Weekend Preview: Daytona 500 Qualifying / Busch Clash

On the heels of a busy offseason, NASCAR’s very best arrive in Florida this week for the official start to the 2020 season with a tremendous Sunday doubleheader at Daytona International Speedway that includes pole qualifying for the Daytona 500 (12 p.m. ET on FOX, MRN and SiriusXM NASCAR Radio Channel 90) followed by the always-popular Busch Clash (3 p.m. ET on FS1, MRN and SiriusXM NASCAR Radio) – a 75-lap sprint race featuring the series’ biggest names contending for the first non-points paying trophy of the year.

It’s the traditional kickoff to the Feb. 16 season-opening Daytona 500, which, this year, features seven-time champion Jimmie Johnson in his last full season while welcoming a talented rookie trio – Tyler Reddick, Cole Custer and Christopher Bell – expected to impress from the drop of the green flag.

First up, however, is the traditional all-out, trophies-or-wreckers sprint race, the Busch Clash – a 75-lap race among 18 drivers eager to hoist the first race trophy and send a strong message about their team’s competitive bidding.

This year’s starting grid includes: Aric Almirola, Ryan Blaney, Alex Bowman, Clint Bowyer, Kurt Busch, Kyle Busch, William Byron, Austin Dillon, Chase Elliott, Denny Hamlin, Kevin Harvick, Johnson, Erik Jones, Brad Keselowski, Kyle Larson, Joey Logano, Ryan Newman and Martin Truex Jr.

Johnson earned his second career Busch Clash victory – and first since 2005 – in last year’s race, a dicey affair that provided all the bold moves fans have come to expect in the opening competition at Daytona. It was the first time the future Hall of Famer had hoisted any trophy since his June 2017 regular season win at Dover, Del. And Johnson definitely had to earn the hardware.

Polesitter Paul Menard led the first 51 laps of the race and with menacing dark clouds hanging over the speedway, all the crews on pit road knew a Florida afternoon rain shower was on the way. Johnson’s No. 48 Hendrick Motorsports team decided it was time to make a move and the champion dove low on Lap 52 to get around Menard. The two made contact and Menard spun out, collecting many cars in the field.

Johnson motored on and led three more laps before NASCAR called the race because of the weather. Johnson celebrated in Daytona’s famed Victory Lane for the first time since winning a Bluegreen Vacations Duel race from the pole position in 2015.

“Knowing the rain was coming – we could see it coming – and I knew that was probably my lap to make the move,” Johnson said. “I had a great run down the back. I got below him (Menard) before he blocked it, and then he came down a little bit, I think to defend and block.”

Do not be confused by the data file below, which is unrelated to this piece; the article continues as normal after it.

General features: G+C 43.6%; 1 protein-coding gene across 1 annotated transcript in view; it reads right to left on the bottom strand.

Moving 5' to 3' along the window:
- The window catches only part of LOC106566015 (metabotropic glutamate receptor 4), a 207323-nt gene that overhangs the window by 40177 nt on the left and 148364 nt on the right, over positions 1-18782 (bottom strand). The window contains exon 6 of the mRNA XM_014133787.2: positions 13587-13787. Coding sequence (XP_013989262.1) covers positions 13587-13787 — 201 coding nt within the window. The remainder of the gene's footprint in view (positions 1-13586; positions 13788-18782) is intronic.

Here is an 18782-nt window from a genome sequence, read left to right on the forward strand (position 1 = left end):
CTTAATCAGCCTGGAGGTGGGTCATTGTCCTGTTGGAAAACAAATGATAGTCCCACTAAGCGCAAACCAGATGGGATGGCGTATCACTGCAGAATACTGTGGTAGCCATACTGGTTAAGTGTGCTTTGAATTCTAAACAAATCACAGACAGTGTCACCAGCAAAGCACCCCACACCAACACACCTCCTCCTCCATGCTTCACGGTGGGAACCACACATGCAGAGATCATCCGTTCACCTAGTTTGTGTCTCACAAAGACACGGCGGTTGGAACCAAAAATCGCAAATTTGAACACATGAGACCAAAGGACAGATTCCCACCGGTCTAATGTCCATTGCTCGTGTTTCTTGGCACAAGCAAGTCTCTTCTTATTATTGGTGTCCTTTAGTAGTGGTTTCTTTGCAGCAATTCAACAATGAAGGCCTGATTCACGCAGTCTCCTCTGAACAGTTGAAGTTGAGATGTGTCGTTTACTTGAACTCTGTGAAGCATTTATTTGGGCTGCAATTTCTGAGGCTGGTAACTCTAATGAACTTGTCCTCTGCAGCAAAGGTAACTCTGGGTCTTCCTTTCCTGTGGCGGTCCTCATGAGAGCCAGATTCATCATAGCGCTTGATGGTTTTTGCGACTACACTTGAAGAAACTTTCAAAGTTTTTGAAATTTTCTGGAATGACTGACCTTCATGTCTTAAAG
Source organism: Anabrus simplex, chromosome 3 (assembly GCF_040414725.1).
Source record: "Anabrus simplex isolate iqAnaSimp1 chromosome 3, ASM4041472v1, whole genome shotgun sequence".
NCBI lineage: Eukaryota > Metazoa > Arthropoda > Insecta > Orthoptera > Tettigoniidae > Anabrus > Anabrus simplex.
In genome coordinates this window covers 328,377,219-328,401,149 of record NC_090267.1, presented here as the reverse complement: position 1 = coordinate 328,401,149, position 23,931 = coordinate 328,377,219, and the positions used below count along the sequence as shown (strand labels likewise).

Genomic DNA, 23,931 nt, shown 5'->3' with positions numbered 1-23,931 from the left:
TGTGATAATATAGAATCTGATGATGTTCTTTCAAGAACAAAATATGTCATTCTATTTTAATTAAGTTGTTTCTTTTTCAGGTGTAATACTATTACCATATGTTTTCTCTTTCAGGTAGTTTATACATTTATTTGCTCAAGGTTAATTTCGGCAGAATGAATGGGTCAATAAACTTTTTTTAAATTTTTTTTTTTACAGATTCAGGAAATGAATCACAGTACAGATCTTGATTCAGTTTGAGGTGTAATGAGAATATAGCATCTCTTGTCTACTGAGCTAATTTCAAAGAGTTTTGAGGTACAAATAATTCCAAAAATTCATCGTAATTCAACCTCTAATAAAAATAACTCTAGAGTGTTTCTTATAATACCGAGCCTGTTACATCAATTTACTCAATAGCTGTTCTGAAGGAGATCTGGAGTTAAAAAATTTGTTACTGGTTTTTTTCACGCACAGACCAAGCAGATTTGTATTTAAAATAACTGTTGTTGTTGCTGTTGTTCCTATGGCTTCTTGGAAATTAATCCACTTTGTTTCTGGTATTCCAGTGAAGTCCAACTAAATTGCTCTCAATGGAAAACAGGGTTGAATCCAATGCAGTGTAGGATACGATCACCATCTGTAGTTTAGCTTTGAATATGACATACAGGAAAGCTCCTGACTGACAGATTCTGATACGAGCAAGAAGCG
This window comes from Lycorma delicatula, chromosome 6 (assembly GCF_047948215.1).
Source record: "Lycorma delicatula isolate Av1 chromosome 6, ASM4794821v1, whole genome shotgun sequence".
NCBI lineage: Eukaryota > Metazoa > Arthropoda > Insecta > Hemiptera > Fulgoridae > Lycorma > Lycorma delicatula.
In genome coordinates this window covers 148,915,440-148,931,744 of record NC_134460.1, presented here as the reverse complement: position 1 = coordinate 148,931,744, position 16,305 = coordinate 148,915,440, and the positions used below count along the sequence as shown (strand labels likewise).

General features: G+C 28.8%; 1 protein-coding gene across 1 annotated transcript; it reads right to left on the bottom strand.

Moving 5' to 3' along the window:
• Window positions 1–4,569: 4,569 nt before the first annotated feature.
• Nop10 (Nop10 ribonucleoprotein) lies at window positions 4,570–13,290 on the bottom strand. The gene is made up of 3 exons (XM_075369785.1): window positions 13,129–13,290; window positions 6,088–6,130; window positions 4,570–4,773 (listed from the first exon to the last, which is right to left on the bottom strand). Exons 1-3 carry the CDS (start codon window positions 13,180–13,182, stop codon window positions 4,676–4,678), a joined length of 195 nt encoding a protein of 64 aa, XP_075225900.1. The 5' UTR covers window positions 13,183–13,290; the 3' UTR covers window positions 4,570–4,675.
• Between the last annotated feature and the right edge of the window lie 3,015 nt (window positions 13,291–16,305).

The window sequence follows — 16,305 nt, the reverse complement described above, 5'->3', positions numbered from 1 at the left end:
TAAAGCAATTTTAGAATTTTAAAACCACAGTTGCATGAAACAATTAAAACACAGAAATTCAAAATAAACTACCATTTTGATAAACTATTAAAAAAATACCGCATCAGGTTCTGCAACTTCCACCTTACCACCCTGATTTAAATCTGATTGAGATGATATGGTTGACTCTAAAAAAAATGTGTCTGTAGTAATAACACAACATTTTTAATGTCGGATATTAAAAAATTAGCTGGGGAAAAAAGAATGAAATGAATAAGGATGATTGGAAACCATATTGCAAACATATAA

Johnson later acknowledged what that win meant and the positive effect it had the following Sunday when he finished ninth in the Daytona 500.

“You know, points races are different, but we’ll take this,” Johnson said after winning the Busch Clash.

This weekend, Johnson will be competing against six fellow Cup Series champions, five other Daytona 500 champions and five former Daytona 500 polesitters.

There are also seven former Busch Clash winners entered – Johnson, Hamlin, Harvick, Kurt and Kyle Busch, Logano and Keselowski. The Penske teammates Logano and Keselowski, won back-to-back in 2017-18 and Hamlin – one of two three-time Clash winners (also Harvick) – last won in 2016 when he then went on to win the Daytona 500. He is the last driver to win both races.

Hamlin’s Joe Gibbs Racing teammate, the 2019 NASCAR Cup Series champion Kyle Busch, last won the Busch Clash in 2012 and says he’s eager to get the defense of his title off on the right foot. He’s already got a start at Daytona International Speedway this year, running IMSA’s Rolex 24 race two weeks ago.

“I think, anytime we ever go down to Daytona, whether it’s with a new car or whether it’s with a different rules package or what have you, we always look at the Clash as a race to watch to see exactly what’s going to happen and what characteristics you have in your race car,” Busch said. “It’s a learning experience for everybody, whether you’re in the race or whether you’re out of the race. For us, we’re curious to see how it’s going to handle and what it’s going to react like.

“I’m just looking forward to getting back to Daytona to my day job with our M&M’s Camry.”



There have been two common distinguishing marks of the annual Daytona 500 pole qualifying in recent seasons: Chevrolet and Hendrick Motorsports.

Chevrolet has won 11 of the last 12 Daytona 500 pole positions and Hendrick drivers have earned the last five – from Jeff Gordon in 2015 to Chase Elliott’s historic back-to-back excellence in 2016-17 to Alex Bowman’s 2018 grab and young talent William Byron’s top work last year.

The Hendrick team would no doubt love to land the season’s most-coveted pole award for seven-time champ Jimmie Johnson, who is retiring from fulltime competition at the end of the season. It would be a great way to bookend a championship career considering Johnson won the Daytona 500 pole in his first try, his 2002 rookie season.

In fact, rookie drivers have done very well in qualifying for the Daytona 500 as of late. Danica Patrick (2013), Austin Dillon (2014) and Chase Elliott (2016) all won the pole position in their first tries. That’s half of the rookie pole winners in the race’s storied history.

Johnson is the only driver entered this week to win multiple Daytona 500 pole positions (2002 and 2008). There are only five other former Daytona 500 pole winners in the field this year – Dillon, Elliott, Bowman, Byron and Martin Truex Jr.

The last time a driver won the pole position and the race was 2000 with NASCAR Hall of Famer Dale Jarrett. The 20-year gap marks the longest time in Daytona 500 history between pole-winning victories in the big race.